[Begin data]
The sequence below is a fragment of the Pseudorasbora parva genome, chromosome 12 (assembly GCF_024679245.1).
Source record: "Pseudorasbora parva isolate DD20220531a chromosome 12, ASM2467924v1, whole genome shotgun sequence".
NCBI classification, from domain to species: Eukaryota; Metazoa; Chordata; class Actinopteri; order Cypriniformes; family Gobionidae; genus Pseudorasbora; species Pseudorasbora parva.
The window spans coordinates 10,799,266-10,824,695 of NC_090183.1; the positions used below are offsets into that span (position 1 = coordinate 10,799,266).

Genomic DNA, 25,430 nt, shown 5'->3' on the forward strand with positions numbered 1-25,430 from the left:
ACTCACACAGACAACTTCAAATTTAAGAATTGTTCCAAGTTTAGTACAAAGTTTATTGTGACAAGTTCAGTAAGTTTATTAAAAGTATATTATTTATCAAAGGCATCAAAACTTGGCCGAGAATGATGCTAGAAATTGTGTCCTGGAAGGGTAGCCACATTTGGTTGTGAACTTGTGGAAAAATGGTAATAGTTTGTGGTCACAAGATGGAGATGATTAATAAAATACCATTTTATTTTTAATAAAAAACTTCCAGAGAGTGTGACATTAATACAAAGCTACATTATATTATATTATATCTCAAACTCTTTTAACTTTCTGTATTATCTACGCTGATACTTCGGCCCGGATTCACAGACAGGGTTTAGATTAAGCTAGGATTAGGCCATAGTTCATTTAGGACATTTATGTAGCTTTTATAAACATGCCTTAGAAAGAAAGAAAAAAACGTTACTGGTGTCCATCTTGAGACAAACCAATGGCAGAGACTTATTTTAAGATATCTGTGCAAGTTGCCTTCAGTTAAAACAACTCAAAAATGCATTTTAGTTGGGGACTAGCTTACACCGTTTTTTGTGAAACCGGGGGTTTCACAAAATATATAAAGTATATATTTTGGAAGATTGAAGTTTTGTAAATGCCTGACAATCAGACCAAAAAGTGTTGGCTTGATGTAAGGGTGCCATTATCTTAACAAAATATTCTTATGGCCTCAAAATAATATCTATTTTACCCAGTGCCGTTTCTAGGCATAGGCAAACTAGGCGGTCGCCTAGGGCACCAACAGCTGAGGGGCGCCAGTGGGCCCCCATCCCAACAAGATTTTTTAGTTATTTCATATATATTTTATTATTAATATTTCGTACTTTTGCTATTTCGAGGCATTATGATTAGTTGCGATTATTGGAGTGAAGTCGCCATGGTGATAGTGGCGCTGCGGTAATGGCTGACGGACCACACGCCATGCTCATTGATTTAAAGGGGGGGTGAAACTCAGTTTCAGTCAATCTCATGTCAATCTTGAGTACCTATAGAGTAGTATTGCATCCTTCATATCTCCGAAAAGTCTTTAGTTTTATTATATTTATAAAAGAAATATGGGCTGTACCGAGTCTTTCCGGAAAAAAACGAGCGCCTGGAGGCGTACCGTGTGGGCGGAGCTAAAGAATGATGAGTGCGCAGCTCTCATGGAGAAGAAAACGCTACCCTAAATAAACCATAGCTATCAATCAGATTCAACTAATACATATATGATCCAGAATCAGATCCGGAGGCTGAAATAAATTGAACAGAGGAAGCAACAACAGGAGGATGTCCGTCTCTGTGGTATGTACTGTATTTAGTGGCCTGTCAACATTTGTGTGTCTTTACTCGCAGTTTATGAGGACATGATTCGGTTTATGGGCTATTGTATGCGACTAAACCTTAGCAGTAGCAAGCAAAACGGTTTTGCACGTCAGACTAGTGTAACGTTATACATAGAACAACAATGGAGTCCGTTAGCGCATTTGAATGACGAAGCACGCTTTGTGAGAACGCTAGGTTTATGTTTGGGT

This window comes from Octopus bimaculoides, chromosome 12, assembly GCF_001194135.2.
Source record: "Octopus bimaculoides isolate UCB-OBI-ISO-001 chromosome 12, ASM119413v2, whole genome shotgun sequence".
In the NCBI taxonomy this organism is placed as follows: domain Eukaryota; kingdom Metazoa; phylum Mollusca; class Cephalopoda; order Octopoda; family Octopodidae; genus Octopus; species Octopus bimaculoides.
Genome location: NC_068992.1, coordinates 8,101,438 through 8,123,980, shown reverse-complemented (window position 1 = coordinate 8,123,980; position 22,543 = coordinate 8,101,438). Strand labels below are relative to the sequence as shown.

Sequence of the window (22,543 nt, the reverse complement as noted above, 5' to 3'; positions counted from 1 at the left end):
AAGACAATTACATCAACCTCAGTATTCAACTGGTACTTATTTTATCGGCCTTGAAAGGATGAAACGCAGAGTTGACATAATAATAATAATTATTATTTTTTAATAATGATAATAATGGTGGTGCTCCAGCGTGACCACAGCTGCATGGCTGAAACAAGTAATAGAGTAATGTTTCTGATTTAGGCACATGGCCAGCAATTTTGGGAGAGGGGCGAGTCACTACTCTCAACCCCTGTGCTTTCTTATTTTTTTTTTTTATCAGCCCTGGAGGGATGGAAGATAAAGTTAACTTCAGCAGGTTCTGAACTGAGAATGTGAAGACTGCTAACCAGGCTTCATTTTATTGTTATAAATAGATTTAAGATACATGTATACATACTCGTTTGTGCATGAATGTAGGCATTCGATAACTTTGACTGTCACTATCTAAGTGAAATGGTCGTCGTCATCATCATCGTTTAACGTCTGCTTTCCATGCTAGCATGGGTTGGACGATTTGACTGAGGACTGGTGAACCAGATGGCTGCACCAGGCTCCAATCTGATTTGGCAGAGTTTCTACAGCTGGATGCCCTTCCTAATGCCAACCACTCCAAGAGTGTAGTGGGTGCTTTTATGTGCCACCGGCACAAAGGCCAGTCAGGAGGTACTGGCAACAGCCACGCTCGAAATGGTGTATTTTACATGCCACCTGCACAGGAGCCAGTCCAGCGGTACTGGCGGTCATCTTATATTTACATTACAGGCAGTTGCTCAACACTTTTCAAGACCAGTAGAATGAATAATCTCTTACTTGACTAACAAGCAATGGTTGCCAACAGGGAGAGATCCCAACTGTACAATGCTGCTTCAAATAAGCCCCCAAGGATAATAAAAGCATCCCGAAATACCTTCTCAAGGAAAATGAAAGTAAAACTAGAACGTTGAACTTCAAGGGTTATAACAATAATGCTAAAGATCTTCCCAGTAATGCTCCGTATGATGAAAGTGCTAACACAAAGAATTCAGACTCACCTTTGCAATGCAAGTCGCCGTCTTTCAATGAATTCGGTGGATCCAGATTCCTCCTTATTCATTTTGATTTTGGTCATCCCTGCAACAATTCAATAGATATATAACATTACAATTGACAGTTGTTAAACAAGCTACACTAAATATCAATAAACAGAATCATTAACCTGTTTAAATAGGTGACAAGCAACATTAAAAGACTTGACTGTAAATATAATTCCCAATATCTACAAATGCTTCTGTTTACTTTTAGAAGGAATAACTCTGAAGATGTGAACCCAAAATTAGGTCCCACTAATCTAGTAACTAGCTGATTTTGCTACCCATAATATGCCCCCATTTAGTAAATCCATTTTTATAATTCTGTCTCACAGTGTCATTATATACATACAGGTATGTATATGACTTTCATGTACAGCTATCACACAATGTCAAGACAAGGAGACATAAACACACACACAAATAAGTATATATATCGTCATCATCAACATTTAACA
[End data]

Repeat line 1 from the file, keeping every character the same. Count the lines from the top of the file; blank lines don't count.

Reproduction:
The sequence below is a fragment of the Pseudorasbora parva genome, chromosome 12 (assembly GCF_024679245.1).